A dispute in Tanzania highlights the tense relations that often exist between mining companies and governments
Mines are long-term investments, but relationships between mining companies and governments are often tense and impatient. Governments fear that they will be ripped-off by multinational companies, while the companies worry that governments will hold their assets hostage. Nervous companies seek contract terms that allow them to recover their costs as quickly as possible.
However, this leads to taxes trickling in while exports are beginning to flood out. The risk is that governments see their fears confirmed and threaten to rip up the contracts. This risk just became reality for Acacia Mining plc in Tanzania.
The FTSE 250 company is the largest gold producer in the country, and has long faced criticism for the amount of tax it pays there. Acacia’s “payments to government” report [pdf] released last week shows that the company, which operates three mines in Tanzania, exported $1bn (£770m) of gold, copper and silver last year, and only paid 8% of this in taxes and royalties to the government. What’s more, between 2010 and 2015, it paid out $444m in dividends to shareholders while not paying any corporate income tax in the country.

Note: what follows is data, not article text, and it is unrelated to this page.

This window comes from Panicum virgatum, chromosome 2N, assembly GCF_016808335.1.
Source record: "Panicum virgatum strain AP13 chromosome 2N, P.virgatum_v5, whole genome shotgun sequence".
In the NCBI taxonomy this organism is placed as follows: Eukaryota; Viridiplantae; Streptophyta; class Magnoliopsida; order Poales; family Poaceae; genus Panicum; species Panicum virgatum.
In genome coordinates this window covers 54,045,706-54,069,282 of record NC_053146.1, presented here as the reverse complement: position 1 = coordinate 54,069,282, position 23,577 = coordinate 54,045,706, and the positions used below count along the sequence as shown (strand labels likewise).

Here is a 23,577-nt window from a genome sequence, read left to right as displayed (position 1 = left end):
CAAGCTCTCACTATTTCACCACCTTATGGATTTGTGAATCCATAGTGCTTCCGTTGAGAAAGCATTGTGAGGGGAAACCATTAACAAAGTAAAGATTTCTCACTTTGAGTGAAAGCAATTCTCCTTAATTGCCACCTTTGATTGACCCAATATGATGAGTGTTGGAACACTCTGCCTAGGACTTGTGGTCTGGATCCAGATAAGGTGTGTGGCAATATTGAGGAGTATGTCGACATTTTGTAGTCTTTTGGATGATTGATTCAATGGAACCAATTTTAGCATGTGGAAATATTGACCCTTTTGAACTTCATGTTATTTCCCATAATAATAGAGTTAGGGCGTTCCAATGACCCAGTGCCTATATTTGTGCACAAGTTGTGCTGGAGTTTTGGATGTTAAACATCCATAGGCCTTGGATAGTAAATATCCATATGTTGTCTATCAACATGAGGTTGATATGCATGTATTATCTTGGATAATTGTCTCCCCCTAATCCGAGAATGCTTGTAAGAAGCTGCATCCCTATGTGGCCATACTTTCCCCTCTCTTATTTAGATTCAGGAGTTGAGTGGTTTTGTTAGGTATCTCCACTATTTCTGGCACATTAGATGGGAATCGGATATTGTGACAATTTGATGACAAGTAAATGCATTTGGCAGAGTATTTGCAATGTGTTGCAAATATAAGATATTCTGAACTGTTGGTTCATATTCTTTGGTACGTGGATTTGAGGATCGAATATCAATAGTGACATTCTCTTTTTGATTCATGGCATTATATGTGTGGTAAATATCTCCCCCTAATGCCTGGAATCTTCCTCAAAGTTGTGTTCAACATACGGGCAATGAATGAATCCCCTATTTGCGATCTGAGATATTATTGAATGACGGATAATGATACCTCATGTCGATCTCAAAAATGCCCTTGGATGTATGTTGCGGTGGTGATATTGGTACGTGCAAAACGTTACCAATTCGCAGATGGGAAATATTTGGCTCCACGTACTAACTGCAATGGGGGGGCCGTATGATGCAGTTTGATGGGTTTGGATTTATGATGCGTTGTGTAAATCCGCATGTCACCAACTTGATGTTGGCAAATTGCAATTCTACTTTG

CEO Brad Gordon admits that the original mining agreement was not equitable. “The industry can be its own worst enemy,” he said in March. “When it sits down and agrees these terms it’s gonna come back and bite us.” In 2016 Acacia agreed [pdf] to bring forward corporate tax payments by three years. However, public and political outrage has only grown.
It is now painfully coming to a head, with the Tanzanian president John Magufuli accusing the company not only of striking an unbalanced deal but of massively under-reporting its gold exports to evade tax.
Back in March the president decreed a ban on exports of unrefined metals, preventing Acacia from selling partially processed “concentrate” [pdf].